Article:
Choe Ryong Hae has lost some of Kim Jong Un’s confidence due to his arrogance as Hwang Byong So advances into the Presidium of the Politburo, a South Korean expert said.
Still, based on his public appearances and mentions, Choe continues to retain some importance in the party, the Sejong Institute’s director of the unification strategy studies program Cheong Seong-chang said in an interview with Voice of America on Monday.
“While Hwang Byong So has a good reputation among the leadership, Choe is known to … have aggravated relations with other elites with his arrogance and blaming others,” Cheong said.
For this reason, Choe has rarely been seen in KJU’s recent public activities despite making numerous appearances with the North Korean leader last year, Cheong said.
Choe, considered North Korea’s second-in-command, and Hwang have been swapping places in regard to leadership rankings. Hwang was mentioned in advance of Choe on official reports, having replaced Choe as the chief of the General Bureau of the Korean People’s Army last April.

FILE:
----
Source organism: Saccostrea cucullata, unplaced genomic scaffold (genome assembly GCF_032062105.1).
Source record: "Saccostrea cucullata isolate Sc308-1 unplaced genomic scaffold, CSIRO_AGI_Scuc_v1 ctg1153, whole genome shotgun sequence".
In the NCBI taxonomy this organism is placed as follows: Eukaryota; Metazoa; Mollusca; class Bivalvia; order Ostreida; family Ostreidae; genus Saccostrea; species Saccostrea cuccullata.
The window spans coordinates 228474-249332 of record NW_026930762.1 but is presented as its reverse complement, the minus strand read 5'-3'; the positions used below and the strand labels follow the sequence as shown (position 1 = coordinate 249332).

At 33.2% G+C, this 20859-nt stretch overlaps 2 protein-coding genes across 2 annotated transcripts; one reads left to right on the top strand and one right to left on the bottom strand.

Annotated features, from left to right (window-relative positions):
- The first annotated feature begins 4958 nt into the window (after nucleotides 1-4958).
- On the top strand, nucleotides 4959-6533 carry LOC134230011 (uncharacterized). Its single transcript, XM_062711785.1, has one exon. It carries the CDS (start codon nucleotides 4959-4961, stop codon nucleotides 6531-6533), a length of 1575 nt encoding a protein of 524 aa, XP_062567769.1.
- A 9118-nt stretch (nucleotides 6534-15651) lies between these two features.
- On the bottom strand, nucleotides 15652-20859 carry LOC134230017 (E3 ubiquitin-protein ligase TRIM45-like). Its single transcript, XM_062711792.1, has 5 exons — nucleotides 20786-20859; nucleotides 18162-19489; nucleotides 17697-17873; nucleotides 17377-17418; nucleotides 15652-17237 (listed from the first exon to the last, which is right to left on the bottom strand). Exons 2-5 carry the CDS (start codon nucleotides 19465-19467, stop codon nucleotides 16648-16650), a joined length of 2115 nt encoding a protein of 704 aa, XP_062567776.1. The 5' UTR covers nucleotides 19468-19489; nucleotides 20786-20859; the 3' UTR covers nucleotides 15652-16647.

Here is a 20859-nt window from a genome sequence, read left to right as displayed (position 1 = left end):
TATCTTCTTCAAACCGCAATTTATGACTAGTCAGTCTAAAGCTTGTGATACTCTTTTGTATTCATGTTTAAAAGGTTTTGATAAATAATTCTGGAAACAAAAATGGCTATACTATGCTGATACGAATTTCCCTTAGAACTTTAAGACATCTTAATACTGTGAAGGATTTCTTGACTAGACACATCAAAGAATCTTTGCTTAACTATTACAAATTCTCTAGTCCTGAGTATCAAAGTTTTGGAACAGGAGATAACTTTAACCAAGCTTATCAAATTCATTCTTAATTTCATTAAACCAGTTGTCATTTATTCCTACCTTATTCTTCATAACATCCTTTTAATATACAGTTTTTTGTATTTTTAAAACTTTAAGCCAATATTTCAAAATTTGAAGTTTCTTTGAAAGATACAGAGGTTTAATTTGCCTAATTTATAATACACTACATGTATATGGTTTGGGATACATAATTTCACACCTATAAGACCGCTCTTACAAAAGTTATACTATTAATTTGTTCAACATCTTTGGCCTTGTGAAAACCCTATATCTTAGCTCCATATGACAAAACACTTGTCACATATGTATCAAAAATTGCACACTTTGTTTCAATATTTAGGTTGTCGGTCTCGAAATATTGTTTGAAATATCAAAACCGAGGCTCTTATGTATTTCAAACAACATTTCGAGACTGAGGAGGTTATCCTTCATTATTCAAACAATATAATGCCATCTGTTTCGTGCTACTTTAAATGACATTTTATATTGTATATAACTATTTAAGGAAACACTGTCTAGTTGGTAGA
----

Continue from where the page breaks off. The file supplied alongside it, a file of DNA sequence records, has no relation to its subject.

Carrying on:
However, Choe stepped inside the Presidium of the party Politburo last October. But Choe’s advanced position via-à-vis Hwang didn’t last long, as Choe was seen apparently removed from the Presidium in February, falling behind Hwang in the order of mention in official reports.
Hwang was reported to have become a member of the Presidium earlier this month.
These frequent ups and downs in the leadership show that KJU holds a firm grip over power, Cheong said.
“The frequent changes in rankings among the elite show that the status of the elite, not Kim Jong Un, is unstable,” he said. “Kim Jong Un is making the elite compete for his confidence.”
Cheong said, however, that despite his recent relative decline Choe still retains his importance in the leadership, as he is seen reporting on behalf of the party in many events and being mentioned right after Premiere Pak Pong Ju in terms of the order of appearance in official reports.
Join the influential community of members who rely on NK News original news and in-depth reporting.
Subscribe to read the remaining 337 words of this article.